Called Caenorhabditis elegans and nicknamed C. elegans, because they move "elegantly", the one millimetre long worm found in the soil of temperate climates will be making a dazzling appearance on November 8 at Trinity Western University. Professor Eve Stringham Canada Research Chair in Developmental Genetics and Disease awarded by the Natural Sciences and Engineering Research Council of Canada (NSERC), will present her inaugural public lecture entitled, "Of Worms and Men: What model organisms tell us about human disease," and that's where the worm will make a "glowing" appearance.
Under the new Olympus Spinning Disk Confocal Microscope valued at over $300,000 C. elegans takes on an almost modern art appearance. Glowing green and showing their threadlike nerve cells when treated, the worm is the focal point of Stringham's research. Helping understand what causes defects in cell signaling, the scientist is shedding light on complex diseases and health concerns such as Alzheimers, Parkinsons, nerve damage and rejuvenation and cancer, all at the molecular level.
But if you think that worms aren't such big deal you'll be surprised. Stringham suggests that there are thousands of scientists around the world studying this specific worm and every two years there is an international conference dedicated to C. elegans. But why is this worm so important to science?
Says Stringham, "We share a common biochemistry and genetics such that the basic processes of cell division, cell specialization, cell migration - which I'm really interested in - all of these things are pretty much the same in humans, so I can study this stuff in a worm, find genes in a worm that control these things and sure enough there they are in humans as well. And when basic processes like cell division or cell migration go wrong, well, you end up with disease. So by studying how these things work in C. elegans, I have a better understanding of human biology and disease...and that's why you study a worm."
The new microscope and companion laboratory play key roles in this critical research. The powerful microscope that eliminates out of focus haze above or below the plain of focus is also equipped with epifluorescence. This filters out some wavelengths of light and allows only light of a particular wavelength to hit a specimen. There are certain molecules in nature that will fluoresce when light of a given wavelength is shone on them. The equipment, driven by two computers, can also reconfigure a specimen into 3D and create time lapse photography capturing exactly how a cell can change shape.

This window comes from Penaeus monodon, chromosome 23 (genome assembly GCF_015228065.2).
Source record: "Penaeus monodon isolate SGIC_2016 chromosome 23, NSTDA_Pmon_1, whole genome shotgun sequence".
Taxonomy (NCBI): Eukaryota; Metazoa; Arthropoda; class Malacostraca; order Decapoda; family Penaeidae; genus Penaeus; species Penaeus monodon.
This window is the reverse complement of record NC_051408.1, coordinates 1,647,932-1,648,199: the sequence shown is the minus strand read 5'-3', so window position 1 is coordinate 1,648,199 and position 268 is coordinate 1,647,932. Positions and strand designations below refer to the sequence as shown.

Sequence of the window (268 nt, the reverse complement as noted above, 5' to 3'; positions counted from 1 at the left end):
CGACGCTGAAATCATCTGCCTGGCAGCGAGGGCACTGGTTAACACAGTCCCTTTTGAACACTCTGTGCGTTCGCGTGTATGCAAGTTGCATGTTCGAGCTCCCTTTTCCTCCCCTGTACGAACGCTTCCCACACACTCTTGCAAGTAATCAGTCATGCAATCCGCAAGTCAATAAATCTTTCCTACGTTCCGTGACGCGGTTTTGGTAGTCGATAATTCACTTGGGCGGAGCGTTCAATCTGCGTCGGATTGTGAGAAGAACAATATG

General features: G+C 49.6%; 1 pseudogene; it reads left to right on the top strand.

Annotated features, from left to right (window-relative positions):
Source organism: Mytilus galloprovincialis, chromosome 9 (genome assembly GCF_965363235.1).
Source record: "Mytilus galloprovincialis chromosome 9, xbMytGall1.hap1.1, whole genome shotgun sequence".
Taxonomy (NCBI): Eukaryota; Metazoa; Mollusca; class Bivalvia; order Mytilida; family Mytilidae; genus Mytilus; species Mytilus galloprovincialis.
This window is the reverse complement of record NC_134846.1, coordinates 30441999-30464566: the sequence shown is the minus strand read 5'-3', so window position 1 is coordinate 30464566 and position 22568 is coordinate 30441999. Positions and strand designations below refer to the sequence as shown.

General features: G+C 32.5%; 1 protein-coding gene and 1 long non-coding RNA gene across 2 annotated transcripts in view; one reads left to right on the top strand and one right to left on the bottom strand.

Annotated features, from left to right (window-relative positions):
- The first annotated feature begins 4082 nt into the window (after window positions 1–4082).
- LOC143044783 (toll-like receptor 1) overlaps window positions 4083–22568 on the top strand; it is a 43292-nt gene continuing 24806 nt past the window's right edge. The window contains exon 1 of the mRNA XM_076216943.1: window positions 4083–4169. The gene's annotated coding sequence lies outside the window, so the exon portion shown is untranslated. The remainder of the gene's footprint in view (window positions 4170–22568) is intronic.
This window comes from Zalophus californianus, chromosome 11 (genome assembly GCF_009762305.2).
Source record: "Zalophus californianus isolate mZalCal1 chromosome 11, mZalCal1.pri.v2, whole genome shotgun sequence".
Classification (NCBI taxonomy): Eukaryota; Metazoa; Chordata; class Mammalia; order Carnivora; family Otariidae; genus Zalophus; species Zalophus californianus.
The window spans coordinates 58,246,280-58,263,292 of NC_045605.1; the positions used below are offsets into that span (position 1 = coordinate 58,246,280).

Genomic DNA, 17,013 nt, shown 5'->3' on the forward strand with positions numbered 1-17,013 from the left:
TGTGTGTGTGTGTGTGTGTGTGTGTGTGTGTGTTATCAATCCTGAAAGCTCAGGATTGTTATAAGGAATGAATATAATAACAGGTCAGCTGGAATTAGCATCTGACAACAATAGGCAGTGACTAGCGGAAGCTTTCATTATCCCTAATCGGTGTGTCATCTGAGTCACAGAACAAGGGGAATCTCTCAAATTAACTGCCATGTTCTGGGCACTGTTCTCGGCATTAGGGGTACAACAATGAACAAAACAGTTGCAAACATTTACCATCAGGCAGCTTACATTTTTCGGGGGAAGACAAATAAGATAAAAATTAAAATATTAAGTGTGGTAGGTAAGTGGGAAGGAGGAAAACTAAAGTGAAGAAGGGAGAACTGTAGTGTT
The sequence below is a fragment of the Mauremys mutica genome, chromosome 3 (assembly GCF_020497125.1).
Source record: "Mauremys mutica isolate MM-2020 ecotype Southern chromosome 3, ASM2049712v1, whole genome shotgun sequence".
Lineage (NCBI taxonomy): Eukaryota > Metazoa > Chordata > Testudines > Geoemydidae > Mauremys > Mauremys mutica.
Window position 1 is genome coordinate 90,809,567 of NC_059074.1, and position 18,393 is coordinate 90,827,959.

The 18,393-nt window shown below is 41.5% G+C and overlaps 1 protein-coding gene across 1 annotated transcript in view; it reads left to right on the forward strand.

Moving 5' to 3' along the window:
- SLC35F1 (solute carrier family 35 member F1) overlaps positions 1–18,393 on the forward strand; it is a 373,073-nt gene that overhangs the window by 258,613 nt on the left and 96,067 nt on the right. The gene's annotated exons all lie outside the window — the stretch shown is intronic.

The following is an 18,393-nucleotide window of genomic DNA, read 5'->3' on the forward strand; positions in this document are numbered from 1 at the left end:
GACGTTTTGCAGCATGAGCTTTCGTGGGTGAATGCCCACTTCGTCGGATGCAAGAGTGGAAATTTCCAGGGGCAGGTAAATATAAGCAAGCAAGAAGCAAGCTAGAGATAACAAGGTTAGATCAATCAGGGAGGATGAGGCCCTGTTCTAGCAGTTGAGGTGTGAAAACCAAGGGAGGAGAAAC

Says Stringham, "My lab is particularly interested in understanding how signaling between cells can elicit shape changes in cells so that they can migrate or in the case of a nerve cell, extend out an axon. We're interested in how that signaling information gets integrated and communicated to the cytoskeleton of the cell and how that causes changes in the shape of the cell so that it will then respond in a particular way."
Stringham will be sharing more about her research and C. elegans when she gives her inaugural lecture. Dr. Louis Lefebvre, Canada Research Chair in Genomic Imprinting from UBC and Stringham's colleague will be the respondent. Other notable guests who have been invited to the public lecture are government officials, representatives from NSERC who awarded the grant and delegates from the Canadian Foundation for Innovation (CFI), Murdoch Charitable Trust and Olympus, who were all responsible for funding the new High Resolution Microscopy and Live Imaging Laboratory. A private donation was also received to complete the project's costs.
Tours of the new laboratory and microscope will be given following the lecture.
For more information on Professor Eve Stringham's research can be found by visiting:
"Good science is about asking good questions.There will always be something relevant to discover."
Professor Eve Stringham
Event Information at a glance:
Who: Inaugural lecture featuring Dr. Eve Stringham, Canada Research Chair and Associate Professor at Trinity Western University
What: Lecture entitled: "Of Worms and Men: What model organisms tell us about human disease."
Where: Block Hall, Trinity Western University, 7600 Glover Road, Langley BC.
When: Thursday, November 8
Cost: Free to attend, Reception and tour of the Microscopy and Imaging Laboratory follow the lecture.
Trinity Western University, located in Langley, B.C., is a not-for-profit Christian liberal arts and sciences university enrolling approximately 4000 students. TWU offers undergraduate degrees in 39 major areas of study ranging from biotechnology, education, nursing, theatre and music to business, communications and biblical studies. TWU's 15 graduate degrees include such areas as counseling psychology, business, theology, administrative leadership and interdisciplinary studies in English, philosophy and history.
Last Updated: 2007-11-15